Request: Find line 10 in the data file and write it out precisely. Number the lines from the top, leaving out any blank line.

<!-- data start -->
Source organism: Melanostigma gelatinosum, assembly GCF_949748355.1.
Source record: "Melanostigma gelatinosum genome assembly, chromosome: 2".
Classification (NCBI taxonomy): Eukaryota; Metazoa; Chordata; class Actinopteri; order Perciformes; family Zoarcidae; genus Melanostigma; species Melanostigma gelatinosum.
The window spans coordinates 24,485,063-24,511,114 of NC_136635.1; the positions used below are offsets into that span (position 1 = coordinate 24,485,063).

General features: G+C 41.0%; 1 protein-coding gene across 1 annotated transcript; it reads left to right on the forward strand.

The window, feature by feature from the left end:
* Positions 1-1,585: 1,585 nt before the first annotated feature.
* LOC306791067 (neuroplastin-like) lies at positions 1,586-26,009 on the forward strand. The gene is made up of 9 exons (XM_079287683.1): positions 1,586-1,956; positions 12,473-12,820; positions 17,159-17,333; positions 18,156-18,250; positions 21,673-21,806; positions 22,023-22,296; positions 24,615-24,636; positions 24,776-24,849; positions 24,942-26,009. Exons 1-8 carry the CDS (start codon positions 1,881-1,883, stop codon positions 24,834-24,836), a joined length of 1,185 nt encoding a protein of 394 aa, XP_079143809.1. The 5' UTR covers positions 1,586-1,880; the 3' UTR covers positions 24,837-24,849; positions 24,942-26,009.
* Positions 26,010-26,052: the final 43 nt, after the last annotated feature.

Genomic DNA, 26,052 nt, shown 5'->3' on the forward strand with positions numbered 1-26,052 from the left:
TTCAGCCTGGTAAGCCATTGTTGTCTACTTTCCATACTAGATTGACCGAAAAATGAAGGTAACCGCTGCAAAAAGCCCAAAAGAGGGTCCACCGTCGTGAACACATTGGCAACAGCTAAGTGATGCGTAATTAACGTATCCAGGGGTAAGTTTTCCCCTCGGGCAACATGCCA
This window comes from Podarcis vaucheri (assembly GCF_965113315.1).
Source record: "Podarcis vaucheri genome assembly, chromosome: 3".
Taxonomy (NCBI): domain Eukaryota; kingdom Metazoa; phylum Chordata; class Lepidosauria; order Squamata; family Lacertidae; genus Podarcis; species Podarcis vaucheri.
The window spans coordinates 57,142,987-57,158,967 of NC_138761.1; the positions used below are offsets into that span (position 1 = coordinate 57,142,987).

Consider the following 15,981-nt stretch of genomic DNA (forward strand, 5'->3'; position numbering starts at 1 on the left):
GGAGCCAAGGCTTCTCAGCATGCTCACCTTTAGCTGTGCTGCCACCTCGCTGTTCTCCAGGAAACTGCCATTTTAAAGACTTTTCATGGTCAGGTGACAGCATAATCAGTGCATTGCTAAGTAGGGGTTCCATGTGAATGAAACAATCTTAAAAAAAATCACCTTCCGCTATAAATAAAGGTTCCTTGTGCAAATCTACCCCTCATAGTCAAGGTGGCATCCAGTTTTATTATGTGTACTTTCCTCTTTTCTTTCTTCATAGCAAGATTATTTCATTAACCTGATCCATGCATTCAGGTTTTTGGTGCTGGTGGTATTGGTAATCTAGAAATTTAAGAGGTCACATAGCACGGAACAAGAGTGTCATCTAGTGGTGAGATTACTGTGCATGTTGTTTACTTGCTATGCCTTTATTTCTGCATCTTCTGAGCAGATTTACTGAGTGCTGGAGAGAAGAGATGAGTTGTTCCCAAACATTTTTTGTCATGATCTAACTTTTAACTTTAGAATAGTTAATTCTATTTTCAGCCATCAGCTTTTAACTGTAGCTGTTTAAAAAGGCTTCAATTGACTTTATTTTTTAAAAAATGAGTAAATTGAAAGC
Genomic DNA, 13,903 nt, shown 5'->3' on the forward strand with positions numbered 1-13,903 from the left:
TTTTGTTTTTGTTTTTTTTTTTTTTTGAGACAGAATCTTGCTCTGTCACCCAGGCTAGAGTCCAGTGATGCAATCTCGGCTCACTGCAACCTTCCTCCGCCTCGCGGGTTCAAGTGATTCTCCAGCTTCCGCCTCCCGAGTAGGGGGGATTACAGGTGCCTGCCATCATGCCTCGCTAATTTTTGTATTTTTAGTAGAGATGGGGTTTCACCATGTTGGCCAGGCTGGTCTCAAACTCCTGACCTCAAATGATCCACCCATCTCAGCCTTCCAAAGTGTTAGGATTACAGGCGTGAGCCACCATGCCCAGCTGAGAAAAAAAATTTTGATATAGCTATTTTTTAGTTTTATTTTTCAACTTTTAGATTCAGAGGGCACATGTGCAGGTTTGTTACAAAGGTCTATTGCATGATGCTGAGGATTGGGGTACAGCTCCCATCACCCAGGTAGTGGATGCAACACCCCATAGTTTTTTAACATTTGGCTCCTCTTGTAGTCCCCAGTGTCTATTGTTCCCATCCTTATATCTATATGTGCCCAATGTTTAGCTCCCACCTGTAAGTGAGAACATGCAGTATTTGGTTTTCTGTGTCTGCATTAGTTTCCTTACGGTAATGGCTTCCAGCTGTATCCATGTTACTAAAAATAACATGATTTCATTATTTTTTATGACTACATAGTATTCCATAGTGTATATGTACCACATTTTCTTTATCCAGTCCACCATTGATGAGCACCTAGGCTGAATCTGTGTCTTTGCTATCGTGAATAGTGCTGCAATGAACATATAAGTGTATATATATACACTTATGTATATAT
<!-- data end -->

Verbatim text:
Genomic DNA, 26,052 nt, shown 5'->3' on the forward strand with positions numbered 1-26,052 from the left: